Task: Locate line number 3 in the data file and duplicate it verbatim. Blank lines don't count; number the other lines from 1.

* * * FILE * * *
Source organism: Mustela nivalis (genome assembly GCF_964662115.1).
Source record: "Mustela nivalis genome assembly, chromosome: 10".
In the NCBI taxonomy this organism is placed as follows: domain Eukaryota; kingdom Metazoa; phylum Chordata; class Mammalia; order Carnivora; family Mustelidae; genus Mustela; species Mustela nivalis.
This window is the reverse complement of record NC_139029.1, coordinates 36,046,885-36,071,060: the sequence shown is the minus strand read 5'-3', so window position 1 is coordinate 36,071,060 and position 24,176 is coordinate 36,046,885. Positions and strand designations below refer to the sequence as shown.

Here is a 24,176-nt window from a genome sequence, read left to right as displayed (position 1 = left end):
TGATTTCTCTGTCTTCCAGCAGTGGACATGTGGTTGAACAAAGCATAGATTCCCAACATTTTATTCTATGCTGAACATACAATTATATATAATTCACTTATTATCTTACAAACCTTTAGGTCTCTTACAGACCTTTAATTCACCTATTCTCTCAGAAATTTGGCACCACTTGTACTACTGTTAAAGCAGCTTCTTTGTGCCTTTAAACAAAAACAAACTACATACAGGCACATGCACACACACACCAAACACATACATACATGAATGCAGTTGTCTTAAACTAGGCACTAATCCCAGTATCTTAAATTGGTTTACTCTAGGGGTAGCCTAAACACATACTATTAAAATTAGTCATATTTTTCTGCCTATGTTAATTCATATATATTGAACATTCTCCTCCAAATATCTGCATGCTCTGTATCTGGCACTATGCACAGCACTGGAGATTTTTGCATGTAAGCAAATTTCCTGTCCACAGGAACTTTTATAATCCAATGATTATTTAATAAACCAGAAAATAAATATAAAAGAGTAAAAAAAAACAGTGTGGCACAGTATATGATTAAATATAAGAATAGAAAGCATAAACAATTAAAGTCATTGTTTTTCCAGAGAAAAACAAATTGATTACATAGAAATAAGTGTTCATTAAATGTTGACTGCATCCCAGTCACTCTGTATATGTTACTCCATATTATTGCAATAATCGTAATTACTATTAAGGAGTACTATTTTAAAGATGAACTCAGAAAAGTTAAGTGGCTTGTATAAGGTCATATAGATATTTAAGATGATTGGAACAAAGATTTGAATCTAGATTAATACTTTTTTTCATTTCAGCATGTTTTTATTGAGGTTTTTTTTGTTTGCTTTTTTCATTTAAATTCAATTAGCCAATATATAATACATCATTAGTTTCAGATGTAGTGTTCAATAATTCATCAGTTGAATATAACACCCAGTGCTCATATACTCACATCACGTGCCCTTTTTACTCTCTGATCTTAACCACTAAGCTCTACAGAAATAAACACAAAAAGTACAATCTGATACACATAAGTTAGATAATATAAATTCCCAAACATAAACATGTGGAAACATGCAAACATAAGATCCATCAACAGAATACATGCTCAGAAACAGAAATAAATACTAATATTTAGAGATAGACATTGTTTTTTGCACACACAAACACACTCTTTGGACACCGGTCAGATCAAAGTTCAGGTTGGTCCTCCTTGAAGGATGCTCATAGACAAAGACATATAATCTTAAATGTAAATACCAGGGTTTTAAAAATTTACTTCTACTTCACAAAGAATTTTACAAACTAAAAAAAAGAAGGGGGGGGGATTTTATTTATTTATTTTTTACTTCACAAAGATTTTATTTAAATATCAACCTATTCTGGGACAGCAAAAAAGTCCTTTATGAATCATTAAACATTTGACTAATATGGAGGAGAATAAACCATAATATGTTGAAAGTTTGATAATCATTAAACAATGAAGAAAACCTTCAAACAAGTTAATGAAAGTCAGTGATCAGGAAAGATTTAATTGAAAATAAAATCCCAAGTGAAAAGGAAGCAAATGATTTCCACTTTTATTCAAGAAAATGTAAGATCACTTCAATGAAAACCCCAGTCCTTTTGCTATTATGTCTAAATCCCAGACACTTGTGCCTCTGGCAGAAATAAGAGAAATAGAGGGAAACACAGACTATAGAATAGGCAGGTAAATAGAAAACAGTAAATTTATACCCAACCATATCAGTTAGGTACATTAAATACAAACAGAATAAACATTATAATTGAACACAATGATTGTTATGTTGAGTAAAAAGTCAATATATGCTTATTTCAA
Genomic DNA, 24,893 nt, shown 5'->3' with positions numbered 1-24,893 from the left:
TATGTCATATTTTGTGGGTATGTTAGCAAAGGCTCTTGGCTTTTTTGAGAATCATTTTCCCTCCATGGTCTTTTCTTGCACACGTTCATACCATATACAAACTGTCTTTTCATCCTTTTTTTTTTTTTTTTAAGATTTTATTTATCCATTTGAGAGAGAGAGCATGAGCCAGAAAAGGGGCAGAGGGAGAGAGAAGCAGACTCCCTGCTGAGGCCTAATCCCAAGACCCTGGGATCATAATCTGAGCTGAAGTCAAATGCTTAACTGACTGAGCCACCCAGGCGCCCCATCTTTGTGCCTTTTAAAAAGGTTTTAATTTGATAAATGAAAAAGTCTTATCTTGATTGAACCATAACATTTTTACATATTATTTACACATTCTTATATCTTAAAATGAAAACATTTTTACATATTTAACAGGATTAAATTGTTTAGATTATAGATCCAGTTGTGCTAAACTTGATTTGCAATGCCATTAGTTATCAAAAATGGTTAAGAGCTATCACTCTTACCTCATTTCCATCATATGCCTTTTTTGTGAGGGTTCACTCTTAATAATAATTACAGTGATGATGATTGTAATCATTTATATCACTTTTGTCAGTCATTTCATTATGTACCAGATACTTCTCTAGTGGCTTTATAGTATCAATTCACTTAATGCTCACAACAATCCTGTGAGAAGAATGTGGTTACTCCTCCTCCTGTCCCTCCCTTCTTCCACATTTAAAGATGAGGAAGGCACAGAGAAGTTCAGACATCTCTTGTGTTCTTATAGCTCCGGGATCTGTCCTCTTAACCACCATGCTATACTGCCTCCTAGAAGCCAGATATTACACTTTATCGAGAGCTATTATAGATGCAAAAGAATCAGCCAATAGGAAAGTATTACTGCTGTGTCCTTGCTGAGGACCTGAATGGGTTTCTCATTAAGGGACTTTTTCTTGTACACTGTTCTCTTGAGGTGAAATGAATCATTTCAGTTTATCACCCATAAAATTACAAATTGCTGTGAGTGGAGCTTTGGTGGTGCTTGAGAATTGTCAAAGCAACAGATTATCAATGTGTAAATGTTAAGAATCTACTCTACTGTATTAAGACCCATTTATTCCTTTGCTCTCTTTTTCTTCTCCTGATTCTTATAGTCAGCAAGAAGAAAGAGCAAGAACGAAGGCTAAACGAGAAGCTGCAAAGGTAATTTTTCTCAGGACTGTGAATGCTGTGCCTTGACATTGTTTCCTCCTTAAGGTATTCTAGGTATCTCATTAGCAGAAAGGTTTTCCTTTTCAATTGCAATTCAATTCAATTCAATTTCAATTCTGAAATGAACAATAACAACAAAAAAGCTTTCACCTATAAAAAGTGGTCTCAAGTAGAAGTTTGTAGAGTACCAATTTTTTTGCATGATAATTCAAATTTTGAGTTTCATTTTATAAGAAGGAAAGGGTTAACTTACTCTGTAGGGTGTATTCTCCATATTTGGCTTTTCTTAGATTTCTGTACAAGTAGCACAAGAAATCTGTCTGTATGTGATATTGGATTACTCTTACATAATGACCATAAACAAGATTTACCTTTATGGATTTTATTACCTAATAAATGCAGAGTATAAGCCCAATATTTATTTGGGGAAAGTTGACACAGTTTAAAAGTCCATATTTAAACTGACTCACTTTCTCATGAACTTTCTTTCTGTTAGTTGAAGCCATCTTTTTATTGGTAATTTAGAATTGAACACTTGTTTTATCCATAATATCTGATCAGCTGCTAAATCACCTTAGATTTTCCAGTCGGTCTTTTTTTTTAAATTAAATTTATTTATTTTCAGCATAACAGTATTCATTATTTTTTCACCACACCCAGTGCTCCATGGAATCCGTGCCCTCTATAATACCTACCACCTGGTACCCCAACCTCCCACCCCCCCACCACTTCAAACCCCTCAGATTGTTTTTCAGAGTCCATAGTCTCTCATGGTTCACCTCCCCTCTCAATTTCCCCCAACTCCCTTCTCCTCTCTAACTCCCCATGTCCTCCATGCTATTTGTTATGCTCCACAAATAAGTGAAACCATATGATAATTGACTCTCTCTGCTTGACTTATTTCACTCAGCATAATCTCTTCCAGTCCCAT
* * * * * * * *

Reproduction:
In the NCBI taxonomy this organism is placed as follows: domain Eukaryota; kingdom Metazoa; phylum Chordata; class Mammalia; order Carnivora; family Mustelidae; genus Mustela; species Mustela nivalis.